Language: Nepali
Source: A 1931 dictionary


Bāṛ (बाड़्) is the Nepali word for the scabbard of a khukurī.1


Kukri with scabbardKukri with scabbard

A fine mutiny era khukurī and its scabbard.
Sold by Mandarin Mansion in 2020.


The scabbard of a khukurī is usually made of two wooden halves that are joined and covered with leather, or in some cases velvet. They almost always come with a separate pocket in which are stored:

Khisā (खिसा); a purse carried in the sheath, often carrying tinder.
Karda (कर्द); a small utility knife.
Cakmak (चक्मक्); a fire striker / sharpening steel.

Some khukurī scabbards have a silver chape, called kothi (कोथि).


Further study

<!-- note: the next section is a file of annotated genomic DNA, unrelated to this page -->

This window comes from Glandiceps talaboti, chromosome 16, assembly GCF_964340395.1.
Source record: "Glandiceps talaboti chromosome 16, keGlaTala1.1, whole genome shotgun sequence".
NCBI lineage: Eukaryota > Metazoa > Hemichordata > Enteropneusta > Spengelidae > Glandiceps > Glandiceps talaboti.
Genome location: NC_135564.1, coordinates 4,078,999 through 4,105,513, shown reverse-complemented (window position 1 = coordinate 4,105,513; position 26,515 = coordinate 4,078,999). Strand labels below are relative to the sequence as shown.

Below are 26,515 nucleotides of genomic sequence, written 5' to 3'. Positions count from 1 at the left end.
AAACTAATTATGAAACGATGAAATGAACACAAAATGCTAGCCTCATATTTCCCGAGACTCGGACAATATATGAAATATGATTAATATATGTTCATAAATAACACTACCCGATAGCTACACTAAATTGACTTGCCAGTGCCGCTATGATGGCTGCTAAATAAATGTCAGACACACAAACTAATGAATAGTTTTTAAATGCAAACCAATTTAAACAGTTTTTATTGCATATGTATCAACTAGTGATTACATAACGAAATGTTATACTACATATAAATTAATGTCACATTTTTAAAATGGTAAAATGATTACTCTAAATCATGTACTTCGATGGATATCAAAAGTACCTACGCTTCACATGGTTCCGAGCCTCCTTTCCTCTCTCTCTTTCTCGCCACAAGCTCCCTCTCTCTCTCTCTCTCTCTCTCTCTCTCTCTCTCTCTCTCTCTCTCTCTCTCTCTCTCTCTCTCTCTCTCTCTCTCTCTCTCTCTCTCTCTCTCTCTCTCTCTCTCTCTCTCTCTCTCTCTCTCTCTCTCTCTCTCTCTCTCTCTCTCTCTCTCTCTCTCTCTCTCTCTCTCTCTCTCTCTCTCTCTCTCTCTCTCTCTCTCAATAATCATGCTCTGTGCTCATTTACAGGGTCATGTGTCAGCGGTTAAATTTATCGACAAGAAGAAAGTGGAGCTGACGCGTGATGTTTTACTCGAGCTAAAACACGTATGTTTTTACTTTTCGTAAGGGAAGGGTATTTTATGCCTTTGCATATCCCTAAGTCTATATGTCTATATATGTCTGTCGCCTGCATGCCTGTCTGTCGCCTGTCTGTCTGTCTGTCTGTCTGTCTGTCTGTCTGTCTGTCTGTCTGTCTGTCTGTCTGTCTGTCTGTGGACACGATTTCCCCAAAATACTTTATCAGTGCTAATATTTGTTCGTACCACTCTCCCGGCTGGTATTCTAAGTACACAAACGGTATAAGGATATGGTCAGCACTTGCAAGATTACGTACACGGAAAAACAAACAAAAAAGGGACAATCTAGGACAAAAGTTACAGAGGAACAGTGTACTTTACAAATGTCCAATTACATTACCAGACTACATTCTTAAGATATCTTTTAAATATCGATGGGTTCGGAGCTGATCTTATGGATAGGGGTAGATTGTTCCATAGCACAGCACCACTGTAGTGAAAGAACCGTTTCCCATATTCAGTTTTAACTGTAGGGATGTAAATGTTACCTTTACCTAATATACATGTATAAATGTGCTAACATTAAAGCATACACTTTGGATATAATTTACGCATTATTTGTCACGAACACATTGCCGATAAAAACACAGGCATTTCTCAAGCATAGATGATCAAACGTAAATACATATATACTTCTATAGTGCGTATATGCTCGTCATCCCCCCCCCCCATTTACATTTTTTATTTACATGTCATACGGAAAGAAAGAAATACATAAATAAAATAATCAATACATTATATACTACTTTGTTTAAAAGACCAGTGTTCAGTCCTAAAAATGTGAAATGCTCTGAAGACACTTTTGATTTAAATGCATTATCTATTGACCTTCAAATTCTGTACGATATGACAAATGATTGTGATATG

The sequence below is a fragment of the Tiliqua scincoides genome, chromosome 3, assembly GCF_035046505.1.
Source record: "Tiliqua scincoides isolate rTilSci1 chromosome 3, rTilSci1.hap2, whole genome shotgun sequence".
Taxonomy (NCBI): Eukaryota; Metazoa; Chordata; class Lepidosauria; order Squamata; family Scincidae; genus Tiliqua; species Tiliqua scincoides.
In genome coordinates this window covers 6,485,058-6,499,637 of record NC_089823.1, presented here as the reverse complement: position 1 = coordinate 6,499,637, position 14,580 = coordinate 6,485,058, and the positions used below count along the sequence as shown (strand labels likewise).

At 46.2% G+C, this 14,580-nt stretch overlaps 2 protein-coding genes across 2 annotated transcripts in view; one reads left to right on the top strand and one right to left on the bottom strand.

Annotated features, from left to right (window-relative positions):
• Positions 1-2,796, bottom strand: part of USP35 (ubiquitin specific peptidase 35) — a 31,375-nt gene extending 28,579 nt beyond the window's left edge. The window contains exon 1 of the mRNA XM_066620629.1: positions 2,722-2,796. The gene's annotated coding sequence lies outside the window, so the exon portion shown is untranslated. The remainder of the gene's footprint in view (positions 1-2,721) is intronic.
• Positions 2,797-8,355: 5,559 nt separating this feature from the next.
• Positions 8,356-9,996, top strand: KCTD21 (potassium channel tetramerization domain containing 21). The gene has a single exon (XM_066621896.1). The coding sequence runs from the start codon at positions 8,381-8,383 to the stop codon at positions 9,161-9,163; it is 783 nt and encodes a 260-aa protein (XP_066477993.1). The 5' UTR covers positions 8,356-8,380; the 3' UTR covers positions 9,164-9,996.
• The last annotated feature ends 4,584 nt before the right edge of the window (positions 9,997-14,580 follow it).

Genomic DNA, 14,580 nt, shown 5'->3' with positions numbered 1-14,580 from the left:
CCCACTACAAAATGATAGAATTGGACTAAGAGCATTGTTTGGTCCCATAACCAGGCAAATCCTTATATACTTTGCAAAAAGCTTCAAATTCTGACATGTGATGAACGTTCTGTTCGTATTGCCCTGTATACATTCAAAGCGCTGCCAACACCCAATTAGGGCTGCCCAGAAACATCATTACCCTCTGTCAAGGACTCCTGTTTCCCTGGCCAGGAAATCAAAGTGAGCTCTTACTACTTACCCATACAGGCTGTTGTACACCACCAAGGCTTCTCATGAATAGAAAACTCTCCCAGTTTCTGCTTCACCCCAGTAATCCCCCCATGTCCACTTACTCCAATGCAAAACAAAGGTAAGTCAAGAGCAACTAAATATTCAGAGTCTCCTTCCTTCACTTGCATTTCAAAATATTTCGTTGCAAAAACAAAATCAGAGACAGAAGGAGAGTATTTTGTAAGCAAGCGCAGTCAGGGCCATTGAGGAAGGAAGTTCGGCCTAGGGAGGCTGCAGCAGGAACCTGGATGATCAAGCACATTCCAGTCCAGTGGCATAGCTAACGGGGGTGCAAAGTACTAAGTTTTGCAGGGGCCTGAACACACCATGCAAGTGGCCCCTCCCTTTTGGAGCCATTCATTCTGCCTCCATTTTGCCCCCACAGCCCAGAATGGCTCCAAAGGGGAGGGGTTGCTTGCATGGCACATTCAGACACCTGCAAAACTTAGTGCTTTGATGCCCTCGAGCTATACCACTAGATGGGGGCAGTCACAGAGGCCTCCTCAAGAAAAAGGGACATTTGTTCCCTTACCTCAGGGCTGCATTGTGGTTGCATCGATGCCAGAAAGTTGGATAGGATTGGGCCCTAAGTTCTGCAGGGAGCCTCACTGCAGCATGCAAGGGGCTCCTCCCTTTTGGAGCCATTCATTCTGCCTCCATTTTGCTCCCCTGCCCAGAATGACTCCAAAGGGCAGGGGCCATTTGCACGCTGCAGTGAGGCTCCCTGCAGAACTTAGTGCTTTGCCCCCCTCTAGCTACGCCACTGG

For a complete overview of khukurī terminology, including decorative work on scabbards, see my article: A Nepalese khukurī glossary.


1. Sir Ralph Lilley Turner; A comparative and etymological dictionary of the Nepali language. London: K. Paul, Trench, Trubner, 1931.

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Thought to have been presented by the Royal House of Nepal.


Named so after the two ridges that are formed on the bi-fullered blade.


With engraved spine and unusual all brass pommel.


A 19th-century piece with a simple blade but nicely carved hilt.


Signed: Ricky Milnes, India 44, Burma 44, Ramree 45.


With wide blade and a two-tone hilt in cattle bone and wood, capped with brass.